Malawi President Bingu wa Mutharika told civil society in Malawi that he was going to urge President Robert Mugabe to undertake reforms during his visit to the country following criticism over his naming a highway in honour of the Zimbabwean leader.
But sceptics, including the United States embassy, did not believe Mutharika because of the close connections he had with Zimbabwe and Mugabe.
Mutharika’s wife, Ethel, was a Zimbabwean and had a farm in Zimbabwe to which Mutharika often travelled during holidays.
Mutharika’s relationship with Mugabe himself was reported to be close with the Malawian press often referring to Mugabe as Mutharika’s uncle.
Besides, Zimbabwe was also reported to be the home of about three million “Malawians”.
Viewing cable 06LILONGWE365, MUTARIKA QUELLS DEBATE ON MUGABE VISIT
RR RUEHDU RUEHJO RUEHMR
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R 260831Z APR 06
FM AMEMBASSY LILONGWE
TO RUEHC/SECSTATE WASHDC 2675
INFO RUCNSAD/SOUTHERN AFRICAN DEVELOPMENT COMMUNITY
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RUEHLO/AMEMBASSY LONDON 0205
RUEHSB/AMEMBASSY HARARE 1306
UNCLAS LILONGWE 000365
STATE FOR AF/S GABRIELLE MALLORY
STATE FOR INR/AA
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SUBJECT: MUTARIKA QUELLS DEBATE ON MUGABE VISIT
¶1. (SBU) Summary: Malawian civil society organizations have
recently criticized the GOM for inviting Zimbabwean President
Robert Mugabe to visit Malawi and open a new road, named
after Mugabe himself. Local NGO leaders say Malawi should not
name roads after human rights violators such as Mugabe.
President Mutharika has privately tried to assuage the
concerns of civil society and the diplomatic community,
claiming that he will use the visit to quietly urge Mugabe to
undertake reforms. However, Mutharika’s numerous connections
with Zimbabwe–including his Zimbabwean-national wife and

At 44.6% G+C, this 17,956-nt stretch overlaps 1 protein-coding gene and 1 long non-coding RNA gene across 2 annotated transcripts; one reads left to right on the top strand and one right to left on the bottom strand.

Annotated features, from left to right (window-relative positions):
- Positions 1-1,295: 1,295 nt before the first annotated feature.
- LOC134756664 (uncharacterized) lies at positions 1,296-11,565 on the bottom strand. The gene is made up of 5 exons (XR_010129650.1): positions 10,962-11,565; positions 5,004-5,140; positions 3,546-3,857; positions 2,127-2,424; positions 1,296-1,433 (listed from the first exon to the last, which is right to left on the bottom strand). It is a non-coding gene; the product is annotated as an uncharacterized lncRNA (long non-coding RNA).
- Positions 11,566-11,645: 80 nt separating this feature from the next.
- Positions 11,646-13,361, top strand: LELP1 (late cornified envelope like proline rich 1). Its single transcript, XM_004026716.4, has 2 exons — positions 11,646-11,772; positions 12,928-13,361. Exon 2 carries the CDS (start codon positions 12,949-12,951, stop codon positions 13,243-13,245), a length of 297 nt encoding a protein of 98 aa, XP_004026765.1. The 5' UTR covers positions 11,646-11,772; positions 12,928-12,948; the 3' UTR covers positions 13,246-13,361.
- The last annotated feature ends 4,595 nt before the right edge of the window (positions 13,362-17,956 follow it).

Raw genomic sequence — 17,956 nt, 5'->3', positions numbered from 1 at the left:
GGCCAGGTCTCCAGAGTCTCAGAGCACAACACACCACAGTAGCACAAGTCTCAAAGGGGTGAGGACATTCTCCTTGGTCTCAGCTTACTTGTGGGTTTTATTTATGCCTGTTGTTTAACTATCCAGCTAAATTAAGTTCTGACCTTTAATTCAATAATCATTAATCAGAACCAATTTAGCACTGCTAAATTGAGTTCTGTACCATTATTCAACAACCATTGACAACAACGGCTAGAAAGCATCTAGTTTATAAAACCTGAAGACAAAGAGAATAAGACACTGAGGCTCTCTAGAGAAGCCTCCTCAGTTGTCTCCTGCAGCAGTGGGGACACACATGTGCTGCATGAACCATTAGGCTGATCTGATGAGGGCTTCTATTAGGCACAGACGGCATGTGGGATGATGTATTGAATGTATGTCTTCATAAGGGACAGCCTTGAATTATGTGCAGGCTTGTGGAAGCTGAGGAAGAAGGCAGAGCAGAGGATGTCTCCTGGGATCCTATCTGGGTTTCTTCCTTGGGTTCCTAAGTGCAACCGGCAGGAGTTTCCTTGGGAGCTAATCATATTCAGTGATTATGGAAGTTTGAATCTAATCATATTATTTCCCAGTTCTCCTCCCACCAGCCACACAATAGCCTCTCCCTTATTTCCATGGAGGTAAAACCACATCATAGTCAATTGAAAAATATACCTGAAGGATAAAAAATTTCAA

large farm in the country–make it difficult to believe he
will push Mugabe too much, if at all. End Summary.
¶2. (U) Mugabe is scheduled to visit Malawi from May 3-5, and
the GOM plans to open the recently completed “Robert Mugabe
Highway” in Southern Malawi during the visit. This would be
the second road named after the president of Zimbabwe, which
is home to roughly 3 million Zimbabweans of Malawian origin.
Mutharika met with civil society leaders on April 24th to
address their fears, capping off a vigorous government public
information campaign of press statements and paid ads to
defend Mugabe’s visit.
¶3. (SBU) According to NGO reps who participated in the
meeting, Mutharika said he would speak with Mugabe, and ask
him not to use the visit as a platform to speak out against
the West–a major concern of civil society (due to their
stated fears that the visit might affect donor funding in
Malawi). Mutharika also agreed to try and set up a meeting
between representatives from women’s organizations and
Mugabe, so that the organizations could voice their concerns
to Mugabe directly. Finally, Mutharika agreed to develop a
statute outlining the process for honoring important leaders,
which was a suggestion of the delegation. For their part,
the civil society groups in attendance agreed to cancel
planned demonstrations during the visit, and to back off
their concerns over naming the road after President Mugabe.
¶4. (U) Mutharika has long-standing ties to Mugabe, and
Zimbabwe in general. His wife, Ethel Mutharika, is a
Zimbabwean citizen. He also owns a large farm in Zimbabwe,
to which he often travels during holidays. Mutharika and
Mugabe’s relationship is particularly close, and the Malawian
press often refers to Mugabe as Mutharika’s “uncle”. These
personal ties, along with the large number of “Malawians”
living in Zimbabwe, seem to be Mutharika’s motivation for
inviting, and honoring, Mugabe.
¶5. (SBU) Comment: Mutharika’s meeting, following up full page
ads and op-eds by government spokesmen in local papers, shows
just how focused the GOM is on making sure Mugabe’s visit
goes smoothly. Yet while Mutharika has privately assured
diplomatic community members and NGOs that Mugabe’s visit
will be kept in control, it is difficult to believe that
Mugabe won’t use the opportunity to yet again take a swing at
the international community. Mutharika’s promise of a
meeting between Mugabe and the NGO community also seems
fairly unlikely to take place, as Mugabe himself would have
to sign off on such an event. Regardless, it seems as if
government is set on naming the road after Mugabe, while
hoping to keep civil society quiet throughout the visit.